GRAND FORKS — Quarterly studies show relatively fewer people are renting apartments in downtown Grand Forks.
The vacancy rate in 600 to 700 apartments – in an area as defined east of Washington Street, west of the Red River and north of DeMers Avenue, Fourth Avenue South and Minnesota Avenue – rose from 8.87% in the first quarter of 2019 to 9.23% in the fourth quarter, according to a survey of landlords that is regularly administered by the Greater Grand Forks Apartment Association.
Meanwhile, the citywide vacancy rate, which includes units at Grand Forks Air Force Base and UND, was 5.74%, a figure that’s 3.36 percentage points lower than the one recorded for the fourth quarter of 2018. Downtown’s vacancy rate, according to the four association surveys conducted in 2019, was almost always higher than or equal to every other segment of the city.
Those figures aren’t a perfect measure, because the number of respondents fluctuates and the association only surveys member landlords, plus a handful of others. But John Colter, the association’s executive, said he thinks they’re an accurate representation of the city’s true vacancy rate because they measure occupancy in more than half of Grand Forks’ total stock of rental units.
And that 9.23% figure is high, period, Colter said, regardless of where it is in the city.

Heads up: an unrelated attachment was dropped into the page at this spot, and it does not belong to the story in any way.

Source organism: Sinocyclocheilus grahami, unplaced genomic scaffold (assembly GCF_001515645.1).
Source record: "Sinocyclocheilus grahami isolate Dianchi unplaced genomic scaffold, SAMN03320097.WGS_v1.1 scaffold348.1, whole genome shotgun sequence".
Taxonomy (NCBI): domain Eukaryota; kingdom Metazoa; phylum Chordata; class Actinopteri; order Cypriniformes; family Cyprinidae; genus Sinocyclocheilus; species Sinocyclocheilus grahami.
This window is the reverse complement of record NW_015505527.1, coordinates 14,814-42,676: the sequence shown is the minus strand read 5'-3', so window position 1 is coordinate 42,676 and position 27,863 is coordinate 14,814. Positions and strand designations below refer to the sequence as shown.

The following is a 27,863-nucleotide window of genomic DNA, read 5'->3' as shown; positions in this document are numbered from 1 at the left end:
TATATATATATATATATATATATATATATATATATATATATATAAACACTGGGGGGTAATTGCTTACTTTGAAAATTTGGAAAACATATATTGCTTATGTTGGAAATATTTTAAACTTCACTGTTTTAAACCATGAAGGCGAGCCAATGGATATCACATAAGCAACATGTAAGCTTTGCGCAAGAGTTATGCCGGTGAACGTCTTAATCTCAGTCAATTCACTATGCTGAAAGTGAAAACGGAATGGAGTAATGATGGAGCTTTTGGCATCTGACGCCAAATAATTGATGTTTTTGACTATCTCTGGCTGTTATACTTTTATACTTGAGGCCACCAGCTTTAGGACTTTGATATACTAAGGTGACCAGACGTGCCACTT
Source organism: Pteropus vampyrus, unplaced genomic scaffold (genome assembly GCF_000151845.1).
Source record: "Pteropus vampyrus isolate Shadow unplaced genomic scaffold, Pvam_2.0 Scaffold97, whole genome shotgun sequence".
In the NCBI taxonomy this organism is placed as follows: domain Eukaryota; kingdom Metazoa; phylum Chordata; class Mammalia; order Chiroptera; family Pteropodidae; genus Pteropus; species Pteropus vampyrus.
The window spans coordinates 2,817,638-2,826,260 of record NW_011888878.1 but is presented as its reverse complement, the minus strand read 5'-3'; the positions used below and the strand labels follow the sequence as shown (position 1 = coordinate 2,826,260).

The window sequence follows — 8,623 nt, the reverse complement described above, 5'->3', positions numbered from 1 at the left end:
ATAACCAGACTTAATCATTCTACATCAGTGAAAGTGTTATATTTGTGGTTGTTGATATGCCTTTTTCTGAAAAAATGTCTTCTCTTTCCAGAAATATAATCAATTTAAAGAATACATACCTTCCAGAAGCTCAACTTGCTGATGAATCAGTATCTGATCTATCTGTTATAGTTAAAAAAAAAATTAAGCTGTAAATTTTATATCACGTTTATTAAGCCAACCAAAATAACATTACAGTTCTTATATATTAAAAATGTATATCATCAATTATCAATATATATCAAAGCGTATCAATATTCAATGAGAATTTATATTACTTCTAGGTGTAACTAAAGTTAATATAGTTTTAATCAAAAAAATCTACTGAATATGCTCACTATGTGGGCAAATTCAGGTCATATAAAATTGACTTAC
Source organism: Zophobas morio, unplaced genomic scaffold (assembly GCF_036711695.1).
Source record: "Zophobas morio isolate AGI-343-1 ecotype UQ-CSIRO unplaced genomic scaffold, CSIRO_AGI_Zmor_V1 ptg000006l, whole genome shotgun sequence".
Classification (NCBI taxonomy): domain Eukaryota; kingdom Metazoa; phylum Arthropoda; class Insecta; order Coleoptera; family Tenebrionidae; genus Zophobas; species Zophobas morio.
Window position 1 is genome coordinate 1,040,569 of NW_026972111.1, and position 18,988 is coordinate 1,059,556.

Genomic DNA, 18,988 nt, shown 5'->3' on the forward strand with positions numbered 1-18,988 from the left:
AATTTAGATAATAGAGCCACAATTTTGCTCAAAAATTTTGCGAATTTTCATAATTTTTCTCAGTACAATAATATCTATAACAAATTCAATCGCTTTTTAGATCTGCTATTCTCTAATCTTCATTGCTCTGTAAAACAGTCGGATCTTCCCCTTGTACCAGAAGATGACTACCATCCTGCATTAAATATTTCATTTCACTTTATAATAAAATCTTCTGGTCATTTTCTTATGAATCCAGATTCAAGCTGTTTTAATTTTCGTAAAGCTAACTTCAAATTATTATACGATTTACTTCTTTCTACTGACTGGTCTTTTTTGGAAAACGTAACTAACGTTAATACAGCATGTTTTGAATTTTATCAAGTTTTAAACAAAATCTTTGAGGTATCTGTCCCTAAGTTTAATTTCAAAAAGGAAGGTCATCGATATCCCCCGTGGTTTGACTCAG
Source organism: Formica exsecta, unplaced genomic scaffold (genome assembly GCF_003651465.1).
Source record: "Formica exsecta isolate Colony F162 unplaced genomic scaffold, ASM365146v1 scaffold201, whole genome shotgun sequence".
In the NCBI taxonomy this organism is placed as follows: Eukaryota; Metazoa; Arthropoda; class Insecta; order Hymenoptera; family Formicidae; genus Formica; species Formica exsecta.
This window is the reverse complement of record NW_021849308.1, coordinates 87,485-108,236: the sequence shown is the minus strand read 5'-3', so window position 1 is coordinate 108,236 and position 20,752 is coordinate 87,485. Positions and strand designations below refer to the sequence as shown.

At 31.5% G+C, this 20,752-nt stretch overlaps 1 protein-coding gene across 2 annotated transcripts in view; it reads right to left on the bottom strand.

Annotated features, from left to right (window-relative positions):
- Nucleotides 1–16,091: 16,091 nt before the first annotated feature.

“For Grand Forks, that’s high,” he told the Herald.
Dakota Commercial, which rents 1,094 units in 32 buildings citywide, has a 6% to 7% vacancy rate downtown, Kevin Ritterman, the company’s president, estimated – slightly higher than a more typical 5% mark.
“We can’t put our finger on why it’s a little bit higher,” he said. The company’s overall vacancy rate is about 9%, which staff there said isn’t unusually high for this time of year.
Dan Sampson, who rents a bevy of properties, said his vacancy rate downtown hasn’t really budged. He said he dropped rent by about 10% on units in further-flung parts of the city to fill them.
“It has gotten saturated with all the new construction around town, so we’ve had to drop our rents just to maintain occupancy,” Sampson said. “I have not done that downtown because we’ve stayed strong in the buildings we’ve had.”
So, assuming downtown vacancies are on the rise, why might that be?
Colter was unwilling to field a guess, but Ritterman speculates that new apartment buildings outside the city’s core – replete with brand-new amenities and proximity to retail outlets – might lure renters away from downtown.
“There’s a lot of older properties downtown and I think some of these owners are now seeing that they’ve got to reinvest in those units,” Ritterman said. “I think that’s part of it.”
Ritterman also thought the reason behind the higher downtown vacancy rate could be as simple as a statistical aberration – a blip on the radar.
Sampson guessed that vacancy rates could take a while to catch up with new construction.
“Usually if you build a new building, it takes about a year to fill it,” he said.
And downtown roadwork, which snarled traffic around DeMers Avenue all summer, might have scared away would-be renters, who reportedly struggled to meet up with landlords for a tour of an open apartment, Sampson guessed.
“It would be hard for them to get there, hard for them to park,” he said. “That was a big turn-off.”